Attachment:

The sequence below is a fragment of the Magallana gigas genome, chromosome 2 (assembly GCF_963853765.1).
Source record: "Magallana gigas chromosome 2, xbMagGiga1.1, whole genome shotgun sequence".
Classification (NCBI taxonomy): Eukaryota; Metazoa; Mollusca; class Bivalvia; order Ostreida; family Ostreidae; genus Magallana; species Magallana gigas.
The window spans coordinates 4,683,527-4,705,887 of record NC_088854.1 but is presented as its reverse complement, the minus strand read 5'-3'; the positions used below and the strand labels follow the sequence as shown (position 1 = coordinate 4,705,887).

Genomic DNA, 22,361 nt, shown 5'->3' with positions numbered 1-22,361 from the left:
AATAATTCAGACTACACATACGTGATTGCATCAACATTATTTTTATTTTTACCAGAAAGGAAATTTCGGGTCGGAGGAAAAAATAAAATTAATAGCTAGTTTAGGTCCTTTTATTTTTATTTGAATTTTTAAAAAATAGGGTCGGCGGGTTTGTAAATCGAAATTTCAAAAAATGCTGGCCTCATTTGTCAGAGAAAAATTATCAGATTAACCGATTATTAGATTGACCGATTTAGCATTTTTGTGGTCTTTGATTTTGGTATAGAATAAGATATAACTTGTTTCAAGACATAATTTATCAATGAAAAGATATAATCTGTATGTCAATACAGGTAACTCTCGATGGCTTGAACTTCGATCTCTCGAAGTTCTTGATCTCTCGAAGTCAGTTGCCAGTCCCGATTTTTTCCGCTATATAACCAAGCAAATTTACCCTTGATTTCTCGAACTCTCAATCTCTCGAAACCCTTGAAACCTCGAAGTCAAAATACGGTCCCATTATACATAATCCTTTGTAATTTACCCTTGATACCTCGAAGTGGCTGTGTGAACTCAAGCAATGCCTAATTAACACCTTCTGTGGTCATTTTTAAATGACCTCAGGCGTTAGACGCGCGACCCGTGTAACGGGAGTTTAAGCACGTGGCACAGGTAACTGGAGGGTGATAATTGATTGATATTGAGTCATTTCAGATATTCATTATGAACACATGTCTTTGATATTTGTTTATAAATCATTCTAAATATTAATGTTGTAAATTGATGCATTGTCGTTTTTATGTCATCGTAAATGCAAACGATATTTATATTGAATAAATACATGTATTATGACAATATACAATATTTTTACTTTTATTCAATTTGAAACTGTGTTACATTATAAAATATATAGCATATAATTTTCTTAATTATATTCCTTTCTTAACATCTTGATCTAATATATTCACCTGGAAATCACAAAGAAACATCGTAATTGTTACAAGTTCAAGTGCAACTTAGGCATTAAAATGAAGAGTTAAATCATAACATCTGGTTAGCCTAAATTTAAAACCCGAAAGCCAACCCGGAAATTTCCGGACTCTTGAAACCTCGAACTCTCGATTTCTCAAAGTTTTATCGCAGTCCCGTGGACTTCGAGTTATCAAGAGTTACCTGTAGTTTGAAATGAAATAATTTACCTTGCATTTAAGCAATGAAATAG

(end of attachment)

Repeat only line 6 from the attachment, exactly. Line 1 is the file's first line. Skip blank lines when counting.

AATAATTCAGACTACACATACGTGATTGCATCAACATTATTTTTATTTTTACCAGAAAGGAAATTTCGGGTCGGAGGAAAAAATAAAATTAATAGCTAGTTTAGGTCCTTTTATTTTTATTTGAATTTTTAAAAAATAGGGTCGGCGGGTTTGTAAATCGAAATTTCAAAAAATGCTGGCCTCATTTGTCAGAGAAAAATTATCAGATTAACCGATTATTAGATTGACCGATTTAGCATTTTTGTGGTCTTTGATTTTGGTATAGAATAAGATATAACTTGTTTCAAGACATAATTTATCAATGAAAAGATATAATCTGTATGTCAATACAGGTAACTCTCGATGGCTTGAACTTCGATCTCTCGAAGTTCTTGATCTCTCGAAGTCAGTTGCCAGTCCCGATTTTTTCCGCTATATAACCAAGCAAATTTACCCTTGATTTCTCGAACTCTCAATCTCTCGAAACCCTTGAAACCTCGAAGTCAAAATACGGTCCCATTATACATAATCCTTTGTAATTTACCCTTGATACCTCGAAGTGGCTGTGTGAACTCAAGCAATGCCTAATTAACACCTTCTGTGGTCATTTTTAAATGACCTCAGGCGTTAGACGCGCGACCCGTGTAACGGGAGTTTAAGCACGTGGCACAGGTAACTGGAGGGTGATAATTGATTGATATTGAGTCATTTCAGATATTCATTATGAACACATGTCTTTGATATTTGTTTATAAATCATTCTAAATATTAATGTTGTAAATTGATGCATTGTCGTTTTTATGTCATCGTAAATGCAAACGATATTTATATTGAATAAATACATGTATTATGACAATATACAATATTTTTACTTTTATTCAATTTGAAACTGTGTTACATTATAAAATATATAGCATATAATTTTCTTAATTATATTCCTTTCTTAACATCTTGATCTAATATATTCACCTGGAAATCACAAAGAAACATCGTAATTGTTACAAGTTCAAGTGCAACTTAGGCATTAAAATGAAGAGTTAAATCATAACATCTGGTTAGCCTAAATTTAAAACCCGAAAGCCAACCCGGAAATTTCCGGACTCTTGAAACCTCGAACTCTCGATTTCTCAAAGTTTTATCGCAGTCCCGTGGACTTCGAGTTATCAAGAGTTACCTGTAGTTTGAAATGAAATAATTTACCTTGCATTTAAGCAATGAAATAG